A new book entitled “Soup or Soup?” offers some advice to restaurants that are struggling to serve customers after their lunch hours, which are often dominated by crowds of diners.
“A soup or soup lunch?
is a useful book for all of us in the hospitality industry, whether we’re working on a small, medium or large business,” said Michelin-starred chef Kevin Gough.”
It is a great place to get a refresher on how to prepare food at home and in a hurry.”
This book will also help to improve the dining experience of any new customers.
“The book, published by the Irish Independent, is based on research by a team of academics at the University of Southern Queensland and the University at Adelaide.
It is an attempt to help restaurants, and their staff, with the challenges of serving lunch to diners after lunch, and it is a “common sense” approach to improving the experience.
Its author, Dr Gough, is a former executive chef of one of Australia’s most successful restaurants, The Stag House.
He has been researching and writing about the needs of food service workers since 2002.
The book will give chefs, and others working in the industry, the insight they need to make better decisions about the way they serve lunch.
Dr Gough said it was important for people to know the difference between a meal, which is a meal for two people, and a meal with two or more people.”
At a soup or a soup lunch, you have two people,” he said.”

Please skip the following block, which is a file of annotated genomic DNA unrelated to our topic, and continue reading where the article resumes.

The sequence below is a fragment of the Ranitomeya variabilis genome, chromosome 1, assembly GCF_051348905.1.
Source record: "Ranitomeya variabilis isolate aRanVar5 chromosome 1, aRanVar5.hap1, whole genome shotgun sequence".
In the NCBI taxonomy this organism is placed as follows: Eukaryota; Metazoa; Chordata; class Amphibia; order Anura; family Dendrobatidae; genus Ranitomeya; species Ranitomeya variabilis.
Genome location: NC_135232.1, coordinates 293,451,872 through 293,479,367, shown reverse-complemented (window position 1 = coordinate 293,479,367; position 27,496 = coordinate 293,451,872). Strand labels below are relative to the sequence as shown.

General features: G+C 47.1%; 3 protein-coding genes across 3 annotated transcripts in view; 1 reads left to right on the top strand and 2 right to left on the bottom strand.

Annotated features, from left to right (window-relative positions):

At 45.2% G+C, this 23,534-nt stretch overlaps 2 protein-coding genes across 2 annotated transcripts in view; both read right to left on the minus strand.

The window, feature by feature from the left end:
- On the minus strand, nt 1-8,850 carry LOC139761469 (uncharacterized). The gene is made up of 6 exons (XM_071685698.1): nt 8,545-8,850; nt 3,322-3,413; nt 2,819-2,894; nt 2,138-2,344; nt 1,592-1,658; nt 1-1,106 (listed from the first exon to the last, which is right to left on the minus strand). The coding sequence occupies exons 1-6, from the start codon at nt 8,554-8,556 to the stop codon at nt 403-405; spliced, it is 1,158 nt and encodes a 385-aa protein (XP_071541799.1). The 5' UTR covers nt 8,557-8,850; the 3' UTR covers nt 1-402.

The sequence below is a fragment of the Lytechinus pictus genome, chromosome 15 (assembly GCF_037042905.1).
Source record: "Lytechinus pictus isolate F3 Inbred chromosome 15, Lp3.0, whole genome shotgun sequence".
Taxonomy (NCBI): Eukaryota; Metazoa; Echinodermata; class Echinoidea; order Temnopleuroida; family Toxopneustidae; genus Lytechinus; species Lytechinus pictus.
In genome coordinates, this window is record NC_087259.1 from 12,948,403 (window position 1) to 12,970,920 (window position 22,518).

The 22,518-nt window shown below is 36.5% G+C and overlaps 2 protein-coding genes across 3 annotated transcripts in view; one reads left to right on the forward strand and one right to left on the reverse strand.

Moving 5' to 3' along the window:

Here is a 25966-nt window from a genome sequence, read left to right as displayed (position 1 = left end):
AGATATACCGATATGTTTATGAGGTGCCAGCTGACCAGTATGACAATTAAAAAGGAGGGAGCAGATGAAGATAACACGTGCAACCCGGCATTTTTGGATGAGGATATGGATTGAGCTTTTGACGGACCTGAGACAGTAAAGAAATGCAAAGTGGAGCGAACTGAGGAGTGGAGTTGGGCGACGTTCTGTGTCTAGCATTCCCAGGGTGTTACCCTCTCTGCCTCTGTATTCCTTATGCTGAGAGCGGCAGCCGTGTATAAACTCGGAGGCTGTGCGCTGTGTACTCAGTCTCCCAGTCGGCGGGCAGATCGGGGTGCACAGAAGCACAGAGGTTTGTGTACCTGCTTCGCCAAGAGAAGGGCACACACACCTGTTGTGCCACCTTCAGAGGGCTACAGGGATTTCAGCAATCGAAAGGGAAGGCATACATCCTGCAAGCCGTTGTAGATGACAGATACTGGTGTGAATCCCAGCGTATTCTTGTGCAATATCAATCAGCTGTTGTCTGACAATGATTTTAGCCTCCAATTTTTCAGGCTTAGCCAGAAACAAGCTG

There is always one more person there.
So there’s no need to try and fill it up with something you know isn’t going to make you happy.
“Dr Grough said there was a “growing awareness” of the need to have lunch, whether at home or on the road, and he said a key aspect of a soup’s experience was the way the food is prepared.”
In the past, you could buy a bowl of soup and a slice of bread and you were set,” he explained.”
Nowadays, we need to know where we are going to go to lunch, what the people are going through, and that’s a challenge.
“We need to find a way to make sure the food we’re serving is good quality, and we need a way of serving people something that is a little bit like soup in that they have a choice to enjoy it with a glass of wine or with a piece of toast.”
That’s really important for us, because we’re not only serving people in the restaurant but in the home too.
“The “soup or soup” concept was first used by Dr Goug in the late 1990s, when he and his team were preparing lunch at the Stag house.”
The idea was, when we were in the kitchen, we were serving soup or soups for two, and when the next person comes in, they could choose to have a piece or a piece and eat it,” he recalled.”
I’ve always thought that if we can get people to go out to the street and enjoy a meal and have lunch with someone, they’ll choose to come back.
“The idea came about because Dr Grough and his staff were struggling to make soup, and Dr Gaugh said he could see the importance of having a meal where there was variety of food.”
What we’ve found is that people can actually go to a soup kitchen and go through it a few times and say, ‘This is how we do it,’ ” he said, adding the concept was not as much about having one meal, but rather a variety of meals.”
One of the great things about the soup kitchen is that there’s always somebody there to make them some soup, so they don’t have to go home with a bunch of empty bowls.